For Andrew Van Fossen, ’06, an education grounded in quantitative skills helped him reach new heights. Now, he’s paying it forward, hoping to inspire the next generation of STEM leaders.
- May 01, 2018
“We have challenges in society, and here was this opportunity at this school, where we could get the kids excited about math.”
The three students in the running for first place by the middle of the year were girls, and one of those girls was from a racially and economically diverse school that didn’t tend to be recognized for its academics. When Van Fossen originally asked the gifted-math teacher at that school to send over some students, she was hesitant, concerned that the material might be too advanced for them.
But Van Fossen told her to send them anyway. “It kind of broke my heart—I believe we have challenges in society, and here was this opportunity at this school, where we could get the kids excited about math, and if it lit a spark, they could get a job making them $150,000. I was praying, ‘Please let the kids do well, and let this group do well.’”
To do well, the kids not only have to be good at math; they also have to be able to translate their skills into finance or into practical knowledge, because Van Fossen is “horrified by the lack of financial knowledge in our country.” So for example, an easier question on the test could be: If you want to buy an $80 calculator, and you have $20 saved, and you make $4 per week, how long will it take for you to earn enough to buy the calculator?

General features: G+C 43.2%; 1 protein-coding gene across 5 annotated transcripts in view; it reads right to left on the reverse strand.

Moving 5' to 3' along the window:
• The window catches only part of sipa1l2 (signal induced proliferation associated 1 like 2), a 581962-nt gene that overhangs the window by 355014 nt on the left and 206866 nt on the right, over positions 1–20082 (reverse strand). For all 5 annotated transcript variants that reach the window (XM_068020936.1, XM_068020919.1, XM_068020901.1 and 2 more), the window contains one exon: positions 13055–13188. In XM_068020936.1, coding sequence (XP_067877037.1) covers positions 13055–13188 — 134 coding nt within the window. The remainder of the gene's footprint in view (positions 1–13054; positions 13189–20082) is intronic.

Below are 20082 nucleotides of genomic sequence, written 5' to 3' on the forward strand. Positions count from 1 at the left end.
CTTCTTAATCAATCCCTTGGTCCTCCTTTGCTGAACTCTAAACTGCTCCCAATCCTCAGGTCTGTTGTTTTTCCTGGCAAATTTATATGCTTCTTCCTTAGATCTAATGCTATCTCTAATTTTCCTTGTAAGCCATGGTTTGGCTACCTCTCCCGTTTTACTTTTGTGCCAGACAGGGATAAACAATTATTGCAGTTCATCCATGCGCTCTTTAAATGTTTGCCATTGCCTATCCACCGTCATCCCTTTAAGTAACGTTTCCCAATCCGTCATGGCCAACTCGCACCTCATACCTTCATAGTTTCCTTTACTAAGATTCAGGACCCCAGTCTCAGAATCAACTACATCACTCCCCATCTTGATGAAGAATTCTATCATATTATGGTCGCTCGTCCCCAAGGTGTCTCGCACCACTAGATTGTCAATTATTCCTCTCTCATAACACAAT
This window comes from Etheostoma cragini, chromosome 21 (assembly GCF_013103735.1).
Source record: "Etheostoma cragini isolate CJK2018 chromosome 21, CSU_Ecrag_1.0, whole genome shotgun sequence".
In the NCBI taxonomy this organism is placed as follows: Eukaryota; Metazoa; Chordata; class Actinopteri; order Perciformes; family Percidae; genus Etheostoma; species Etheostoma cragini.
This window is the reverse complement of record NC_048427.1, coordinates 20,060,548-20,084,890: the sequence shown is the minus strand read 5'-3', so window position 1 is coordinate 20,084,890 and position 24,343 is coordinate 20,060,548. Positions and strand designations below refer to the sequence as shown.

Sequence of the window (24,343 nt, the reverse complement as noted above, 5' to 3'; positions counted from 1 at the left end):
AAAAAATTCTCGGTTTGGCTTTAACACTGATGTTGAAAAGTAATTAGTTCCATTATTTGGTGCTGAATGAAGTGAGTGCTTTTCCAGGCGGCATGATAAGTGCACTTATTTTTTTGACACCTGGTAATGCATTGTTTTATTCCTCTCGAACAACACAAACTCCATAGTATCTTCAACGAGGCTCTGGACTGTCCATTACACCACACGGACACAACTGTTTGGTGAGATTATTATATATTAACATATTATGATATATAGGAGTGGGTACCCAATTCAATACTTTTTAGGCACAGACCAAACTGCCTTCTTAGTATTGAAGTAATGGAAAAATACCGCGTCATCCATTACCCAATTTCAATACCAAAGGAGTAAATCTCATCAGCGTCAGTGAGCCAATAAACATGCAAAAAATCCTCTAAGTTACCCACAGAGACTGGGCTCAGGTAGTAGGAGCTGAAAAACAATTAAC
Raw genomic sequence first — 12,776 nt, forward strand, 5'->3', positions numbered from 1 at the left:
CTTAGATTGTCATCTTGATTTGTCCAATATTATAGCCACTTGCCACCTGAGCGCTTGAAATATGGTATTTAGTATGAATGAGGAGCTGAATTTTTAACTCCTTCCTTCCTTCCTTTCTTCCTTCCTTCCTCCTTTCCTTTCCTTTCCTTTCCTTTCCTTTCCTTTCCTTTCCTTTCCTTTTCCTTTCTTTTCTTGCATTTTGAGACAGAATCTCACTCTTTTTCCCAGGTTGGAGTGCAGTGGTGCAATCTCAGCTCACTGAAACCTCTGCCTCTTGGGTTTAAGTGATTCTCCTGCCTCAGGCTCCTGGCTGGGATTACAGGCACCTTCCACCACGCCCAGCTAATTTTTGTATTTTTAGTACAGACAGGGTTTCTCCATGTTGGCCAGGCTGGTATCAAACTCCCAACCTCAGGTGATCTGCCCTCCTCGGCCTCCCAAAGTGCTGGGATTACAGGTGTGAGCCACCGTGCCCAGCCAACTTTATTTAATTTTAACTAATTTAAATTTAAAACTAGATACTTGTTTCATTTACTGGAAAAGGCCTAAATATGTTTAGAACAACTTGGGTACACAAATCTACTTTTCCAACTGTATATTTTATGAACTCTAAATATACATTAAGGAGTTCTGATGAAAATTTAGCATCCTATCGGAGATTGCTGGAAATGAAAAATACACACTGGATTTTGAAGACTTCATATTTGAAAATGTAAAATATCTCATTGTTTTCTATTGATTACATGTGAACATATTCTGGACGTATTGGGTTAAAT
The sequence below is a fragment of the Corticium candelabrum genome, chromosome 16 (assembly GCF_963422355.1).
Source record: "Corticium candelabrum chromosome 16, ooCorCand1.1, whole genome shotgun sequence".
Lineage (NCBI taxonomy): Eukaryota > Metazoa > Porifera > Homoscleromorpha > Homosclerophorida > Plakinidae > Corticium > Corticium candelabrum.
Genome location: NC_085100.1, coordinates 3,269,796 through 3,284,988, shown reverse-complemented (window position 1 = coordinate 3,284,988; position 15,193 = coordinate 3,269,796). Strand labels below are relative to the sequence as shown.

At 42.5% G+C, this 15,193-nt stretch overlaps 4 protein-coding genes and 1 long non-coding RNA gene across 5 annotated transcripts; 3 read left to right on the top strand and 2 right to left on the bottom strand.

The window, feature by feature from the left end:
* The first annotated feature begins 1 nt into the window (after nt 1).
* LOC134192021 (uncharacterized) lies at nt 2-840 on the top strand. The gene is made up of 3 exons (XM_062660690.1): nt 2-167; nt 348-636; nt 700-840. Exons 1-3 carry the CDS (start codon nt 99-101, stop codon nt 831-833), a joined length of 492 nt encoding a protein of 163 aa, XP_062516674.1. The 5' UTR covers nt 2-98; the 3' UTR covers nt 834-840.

Van Fossen credits the math and analytics he learned while a student at Chicago Booth with enabling him to retire from his career at the age most others are still climbing the corporate ladder.
“I had a class that was all hard-core math, using statistics to figure out what was going on with the stock market,” he says. “Knowing that, and being able to use that with the other elements of my education, I was able to retire as a multimillionaire in my mid-30s, and I was able to take on other projects.”
Retiring so early as director of sales operations at Minneapolis-based Medtronic allowed Van Fossen to start this program. He hopes the competition will continue a cycle of kids getting better at math and using their success to make a change, much as Van Fossen was able to do. “These kids are going to save the world; they’re going to cure cancer, and if they cure cancer, we’re going to benefit from that,” says Van Fossen. “If you look at the University of Chicago, it’s going to be the place where a few of the kids go, and it’s where a tremendous amount of cancer research is done. [The University of Chicago] is really the central hub of a cycle of ‘Let’s get people really smart to make life better,’ which allows us to make kids smarter, which allows us to get them into the University of Chicago to make the next best thing.”
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